Meditation has been found to decrease mind wandering and allows the brain to fully focus on challenging tasks for longer periods of time without getting distracted. This is due to an increased ability to reduce activity in the default mode network when focusing on a particular task.[117] Non directive forms of meditation where the meditator lets their mind wander freely can actually produce higher levels of activity in the default mode network when compared to a resting state or having the brain in a neutral place.[117][118] These Non directive forms of meditation allows the meditators to have better control over thoughts during everyday activities or when focusing on specific task due to a reduced frustration at the brains mind wandering process.[118] When given a specific task, meditation can allow quicker response to changing environmental stimuli. Meditation can allow the brain to decrease attention to unwanted responses of irrelevant environmental stimuli and a reduces the Stroop effect. Those who meditate have regularly demonstrated more control on what they focus their attention on while maintaining a mindful awareness on what is around them.[119]  Experienced meditators have been shown to have an increased ability when it comes to conflict monitoring[120] and find it easier to switch between competing stimuli.[121] Those who practice meditation experience an increase of attentional resources in the brain and steady meditation practice can lead to the reduction of the attentional blink due to a decreased mental exertion when identifying important stimuli.[121]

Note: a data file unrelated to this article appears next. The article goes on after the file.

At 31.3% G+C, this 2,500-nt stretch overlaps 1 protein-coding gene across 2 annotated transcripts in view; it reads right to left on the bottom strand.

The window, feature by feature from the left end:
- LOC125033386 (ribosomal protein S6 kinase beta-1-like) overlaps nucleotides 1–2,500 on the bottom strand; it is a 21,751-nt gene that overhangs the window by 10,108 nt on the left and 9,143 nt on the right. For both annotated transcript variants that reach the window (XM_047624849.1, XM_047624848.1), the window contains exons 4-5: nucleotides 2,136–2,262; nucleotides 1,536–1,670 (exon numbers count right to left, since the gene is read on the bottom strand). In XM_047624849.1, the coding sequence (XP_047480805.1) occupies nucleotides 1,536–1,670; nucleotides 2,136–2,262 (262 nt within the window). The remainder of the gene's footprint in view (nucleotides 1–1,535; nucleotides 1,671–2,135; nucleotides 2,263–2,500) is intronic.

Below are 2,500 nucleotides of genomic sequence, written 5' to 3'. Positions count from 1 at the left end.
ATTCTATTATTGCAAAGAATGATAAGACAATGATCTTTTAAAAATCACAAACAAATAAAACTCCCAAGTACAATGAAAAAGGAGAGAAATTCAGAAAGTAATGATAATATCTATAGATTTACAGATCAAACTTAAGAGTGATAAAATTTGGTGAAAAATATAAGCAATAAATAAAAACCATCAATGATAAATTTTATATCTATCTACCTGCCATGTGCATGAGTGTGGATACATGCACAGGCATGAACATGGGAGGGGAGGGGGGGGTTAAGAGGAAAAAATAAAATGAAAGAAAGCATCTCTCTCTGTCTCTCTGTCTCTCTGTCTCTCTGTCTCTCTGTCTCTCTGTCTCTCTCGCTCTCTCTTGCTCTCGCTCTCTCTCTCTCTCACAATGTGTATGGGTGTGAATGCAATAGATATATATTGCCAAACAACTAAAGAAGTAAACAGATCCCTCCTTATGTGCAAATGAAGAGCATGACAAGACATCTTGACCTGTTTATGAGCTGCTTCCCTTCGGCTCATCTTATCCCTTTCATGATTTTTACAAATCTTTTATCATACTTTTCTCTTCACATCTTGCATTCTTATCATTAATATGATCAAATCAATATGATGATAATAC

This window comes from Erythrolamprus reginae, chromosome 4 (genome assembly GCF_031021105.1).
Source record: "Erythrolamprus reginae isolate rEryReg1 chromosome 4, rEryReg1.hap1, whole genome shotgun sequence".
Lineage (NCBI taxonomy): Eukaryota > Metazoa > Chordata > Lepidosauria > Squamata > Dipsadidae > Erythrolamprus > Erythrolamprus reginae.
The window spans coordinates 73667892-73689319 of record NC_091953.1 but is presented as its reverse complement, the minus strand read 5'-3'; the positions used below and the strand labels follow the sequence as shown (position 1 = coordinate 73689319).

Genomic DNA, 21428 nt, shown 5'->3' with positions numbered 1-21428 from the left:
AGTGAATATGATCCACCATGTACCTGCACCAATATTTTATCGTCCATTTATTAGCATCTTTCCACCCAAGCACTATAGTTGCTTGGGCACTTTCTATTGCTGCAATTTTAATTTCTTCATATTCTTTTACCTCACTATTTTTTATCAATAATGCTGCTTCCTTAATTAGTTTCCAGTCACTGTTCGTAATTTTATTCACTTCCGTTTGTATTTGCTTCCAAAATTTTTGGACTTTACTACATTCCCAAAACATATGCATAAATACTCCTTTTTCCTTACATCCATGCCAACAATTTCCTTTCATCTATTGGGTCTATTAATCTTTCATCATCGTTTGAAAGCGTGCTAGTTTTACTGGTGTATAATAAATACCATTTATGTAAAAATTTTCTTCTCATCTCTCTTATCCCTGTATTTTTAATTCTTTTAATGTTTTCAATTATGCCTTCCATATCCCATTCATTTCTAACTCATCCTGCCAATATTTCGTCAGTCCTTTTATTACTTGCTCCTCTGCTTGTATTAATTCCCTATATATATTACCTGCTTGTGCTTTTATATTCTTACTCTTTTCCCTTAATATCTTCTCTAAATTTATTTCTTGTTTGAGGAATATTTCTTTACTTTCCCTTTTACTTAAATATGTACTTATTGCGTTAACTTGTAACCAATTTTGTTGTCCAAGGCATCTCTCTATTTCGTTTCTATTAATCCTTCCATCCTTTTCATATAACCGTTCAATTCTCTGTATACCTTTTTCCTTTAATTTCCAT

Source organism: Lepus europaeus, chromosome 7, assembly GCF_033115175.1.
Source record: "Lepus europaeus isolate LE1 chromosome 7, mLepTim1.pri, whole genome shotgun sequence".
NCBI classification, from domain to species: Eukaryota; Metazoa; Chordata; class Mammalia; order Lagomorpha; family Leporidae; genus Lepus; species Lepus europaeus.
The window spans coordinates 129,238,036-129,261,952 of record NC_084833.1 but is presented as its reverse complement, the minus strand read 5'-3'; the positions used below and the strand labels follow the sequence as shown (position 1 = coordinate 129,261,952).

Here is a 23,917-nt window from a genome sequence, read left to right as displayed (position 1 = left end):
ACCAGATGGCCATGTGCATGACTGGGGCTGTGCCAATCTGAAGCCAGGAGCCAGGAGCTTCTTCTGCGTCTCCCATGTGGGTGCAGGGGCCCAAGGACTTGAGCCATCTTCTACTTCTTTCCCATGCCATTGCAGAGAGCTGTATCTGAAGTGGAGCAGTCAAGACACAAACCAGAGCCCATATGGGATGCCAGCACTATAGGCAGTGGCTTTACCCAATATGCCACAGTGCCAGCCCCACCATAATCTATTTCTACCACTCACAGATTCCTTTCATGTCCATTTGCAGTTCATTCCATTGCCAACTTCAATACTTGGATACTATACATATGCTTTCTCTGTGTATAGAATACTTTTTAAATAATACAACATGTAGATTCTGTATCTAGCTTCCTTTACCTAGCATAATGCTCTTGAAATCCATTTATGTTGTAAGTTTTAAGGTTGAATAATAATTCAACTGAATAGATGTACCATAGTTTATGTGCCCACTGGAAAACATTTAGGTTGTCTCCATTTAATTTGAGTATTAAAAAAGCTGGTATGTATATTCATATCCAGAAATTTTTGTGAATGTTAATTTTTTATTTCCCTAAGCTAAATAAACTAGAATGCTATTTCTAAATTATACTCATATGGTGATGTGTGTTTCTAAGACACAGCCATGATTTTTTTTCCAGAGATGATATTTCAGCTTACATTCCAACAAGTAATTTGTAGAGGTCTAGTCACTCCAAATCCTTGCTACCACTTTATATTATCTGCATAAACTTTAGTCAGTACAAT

4.5. Perception

Studies have shown that meditation has both short-term and long-term effects on various perceptual faculties. In 1984 a study showed that meditators have a significantly lower detection threshold for light stimuli of short duration.[122] In 2000 a study of the perception of visual illusions by zen masters, novice meditators, and non-meditators showed statistically significant effects found for the Poggendorff Illusion but not for the Müller-Lyer Illusion. The zen masters experienced a statistically significant reduction in initial illusion (measured as error in millimeters) and a lower decrement in illusion for subsequent trials.[123] Tloczynski has described the theory of mechanism behind the changes in perception that accompany mindfulness meditation thus: "A person who meditates consequently perceives objects more as directly experienced stimuli and less as concepts… With the removal or minimization of cognitive stimuli and generally increasing awareness, meditation can therefore influence both the quality (accuracy) and quantity (detection) of perception."[123] Brown also points to this as a possible explanation of the phenomenon: "[the higher rate of detection of single light flashes] involves quieting some of the higher mental processes which normally obstruct the perception of subtle events." In other words, the practice may temporarily or permanently alter some of the top-down processing involved in filtering subtle events usually deemed noise by the perceptual filters.